Catalysis Meeting

Domestication as an evolutionary phenomenon: expanding the synthesis

PI(s): Greger Larson (Durham University)
Michael Purugganan (New York University)
Dolores Piperno (National Museum of Natural History)
Robin Allaby (University of Warwick)
Dorian Fuller (University College-London)
Start Date: 1-Apr-2010
End Date: 31-Mar-2011

Ever since Darwin's recognition of the value of domestication as a model of evolution, research on plant and animal domesticates has initiated revolutionary advances in the biological sciences. Molecular biologists, geneticists, and archaeobiologists are currently intensively engaged with various aspects of domestication, documenting the DNA sequence and gene expression changes that underlie the transformation of wild into domesticated phenotypes on the one hand, and (re-)evaluating the geography, tempo, and timing of the process on the other. Crop and livestock species are also serving as model systems for research efforts including the sequencing of entire genomes and applications of evolutionary ecology to prehistoric human behavior. Furthermore, the integration of formerly separated fields such as developmental and evolutionary biology together with a consideration of the roles of epistasis, epigenetics, and the external environment are generating novel data and insights about how domestication occurs that have thus far been missing from gene-centered approaches. It is clear that this substantial corpus of information invites a new consideration of domestication using a broader framework that includes perspectives from all of the participating disciplines and sub-disciplines of evolutionary biology and archaeology.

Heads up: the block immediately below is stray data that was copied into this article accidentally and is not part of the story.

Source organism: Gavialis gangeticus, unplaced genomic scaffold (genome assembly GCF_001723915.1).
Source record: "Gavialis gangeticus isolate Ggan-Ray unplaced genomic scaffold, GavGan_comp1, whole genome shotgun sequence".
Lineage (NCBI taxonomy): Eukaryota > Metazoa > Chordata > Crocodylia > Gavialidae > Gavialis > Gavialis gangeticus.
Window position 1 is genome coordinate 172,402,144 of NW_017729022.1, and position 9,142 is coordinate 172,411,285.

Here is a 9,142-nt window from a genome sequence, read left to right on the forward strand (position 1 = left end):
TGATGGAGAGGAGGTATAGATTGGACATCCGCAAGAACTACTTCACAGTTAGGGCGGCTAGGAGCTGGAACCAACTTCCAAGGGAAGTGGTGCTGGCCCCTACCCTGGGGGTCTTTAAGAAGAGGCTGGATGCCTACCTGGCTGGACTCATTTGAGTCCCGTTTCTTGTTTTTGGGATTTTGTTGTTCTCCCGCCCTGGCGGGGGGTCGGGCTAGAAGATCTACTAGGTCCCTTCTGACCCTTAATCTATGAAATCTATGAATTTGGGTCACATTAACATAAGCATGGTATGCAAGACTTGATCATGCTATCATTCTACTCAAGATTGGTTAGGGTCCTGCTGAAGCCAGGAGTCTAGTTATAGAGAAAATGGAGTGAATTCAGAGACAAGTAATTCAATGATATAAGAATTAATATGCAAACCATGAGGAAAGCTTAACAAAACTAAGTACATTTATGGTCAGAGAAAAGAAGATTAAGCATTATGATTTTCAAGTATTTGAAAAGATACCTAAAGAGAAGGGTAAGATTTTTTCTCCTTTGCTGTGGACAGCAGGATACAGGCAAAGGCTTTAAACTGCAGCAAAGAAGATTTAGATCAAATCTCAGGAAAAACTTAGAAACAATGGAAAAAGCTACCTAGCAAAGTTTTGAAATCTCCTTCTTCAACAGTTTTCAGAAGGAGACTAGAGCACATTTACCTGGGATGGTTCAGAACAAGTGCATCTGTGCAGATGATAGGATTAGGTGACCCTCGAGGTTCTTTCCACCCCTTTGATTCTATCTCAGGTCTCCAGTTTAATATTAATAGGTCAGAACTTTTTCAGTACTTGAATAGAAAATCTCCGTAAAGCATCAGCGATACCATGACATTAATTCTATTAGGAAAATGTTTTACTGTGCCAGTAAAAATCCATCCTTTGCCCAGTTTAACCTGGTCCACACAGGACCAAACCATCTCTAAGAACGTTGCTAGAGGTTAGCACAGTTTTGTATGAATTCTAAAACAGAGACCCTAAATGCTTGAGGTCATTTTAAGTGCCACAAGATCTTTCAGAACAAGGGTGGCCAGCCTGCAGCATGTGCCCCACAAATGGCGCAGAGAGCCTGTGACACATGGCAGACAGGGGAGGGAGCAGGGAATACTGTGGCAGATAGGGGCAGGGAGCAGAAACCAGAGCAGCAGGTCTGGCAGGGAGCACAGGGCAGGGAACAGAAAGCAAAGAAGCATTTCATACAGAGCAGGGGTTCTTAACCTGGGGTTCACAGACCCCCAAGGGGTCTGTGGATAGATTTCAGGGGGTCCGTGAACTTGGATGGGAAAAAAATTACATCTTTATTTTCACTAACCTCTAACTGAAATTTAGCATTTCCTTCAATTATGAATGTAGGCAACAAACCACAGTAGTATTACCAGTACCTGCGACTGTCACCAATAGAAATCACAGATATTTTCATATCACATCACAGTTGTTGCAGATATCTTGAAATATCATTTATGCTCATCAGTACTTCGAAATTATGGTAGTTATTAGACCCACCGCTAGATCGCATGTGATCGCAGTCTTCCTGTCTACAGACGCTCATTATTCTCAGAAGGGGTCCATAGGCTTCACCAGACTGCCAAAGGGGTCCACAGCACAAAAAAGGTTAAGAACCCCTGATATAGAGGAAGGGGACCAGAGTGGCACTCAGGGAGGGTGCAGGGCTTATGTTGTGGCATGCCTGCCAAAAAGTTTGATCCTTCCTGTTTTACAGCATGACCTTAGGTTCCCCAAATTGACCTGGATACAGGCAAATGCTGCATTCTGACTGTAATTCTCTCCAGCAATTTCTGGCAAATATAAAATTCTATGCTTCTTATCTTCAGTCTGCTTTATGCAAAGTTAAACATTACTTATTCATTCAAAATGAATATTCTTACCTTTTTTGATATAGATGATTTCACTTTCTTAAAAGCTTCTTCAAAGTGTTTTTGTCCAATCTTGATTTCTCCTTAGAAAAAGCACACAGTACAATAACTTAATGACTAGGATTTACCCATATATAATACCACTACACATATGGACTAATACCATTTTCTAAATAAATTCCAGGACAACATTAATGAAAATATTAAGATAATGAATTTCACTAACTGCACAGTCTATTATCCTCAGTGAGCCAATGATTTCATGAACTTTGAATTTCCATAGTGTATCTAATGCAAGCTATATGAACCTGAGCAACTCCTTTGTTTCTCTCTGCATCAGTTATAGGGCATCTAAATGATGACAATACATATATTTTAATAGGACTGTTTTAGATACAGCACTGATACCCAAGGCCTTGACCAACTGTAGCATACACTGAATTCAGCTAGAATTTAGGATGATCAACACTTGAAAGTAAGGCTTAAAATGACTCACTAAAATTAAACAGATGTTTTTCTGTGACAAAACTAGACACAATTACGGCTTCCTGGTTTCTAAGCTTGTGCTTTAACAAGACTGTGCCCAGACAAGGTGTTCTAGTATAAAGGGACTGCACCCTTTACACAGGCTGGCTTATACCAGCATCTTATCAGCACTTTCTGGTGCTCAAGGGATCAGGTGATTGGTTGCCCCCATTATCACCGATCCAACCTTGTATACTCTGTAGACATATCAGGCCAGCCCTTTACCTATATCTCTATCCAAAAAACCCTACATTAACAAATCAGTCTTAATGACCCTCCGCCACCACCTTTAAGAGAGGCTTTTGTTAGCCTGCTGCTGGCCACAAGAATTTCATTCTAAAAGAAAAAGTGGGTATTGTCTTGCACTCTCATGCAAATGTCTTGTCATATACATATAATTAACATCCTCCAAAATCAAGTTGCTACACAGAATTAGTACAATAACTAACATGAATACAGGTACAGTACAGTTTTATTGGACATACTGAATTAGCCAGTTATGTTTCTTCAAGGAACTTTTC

The purpose of this symposium is to establish a framework for a new evolutionary synthesis of domestication and to generate novel research questions and collaborations relating to the origins and understanding of essential crops, livestock, and pets. We will accomplish this by bringing together plant and animal experts from emerging fields such as evolutionary development, phenotypic plasticity, systems biology, and complexity, as well as genetics, archaeology, and evolutionary biology.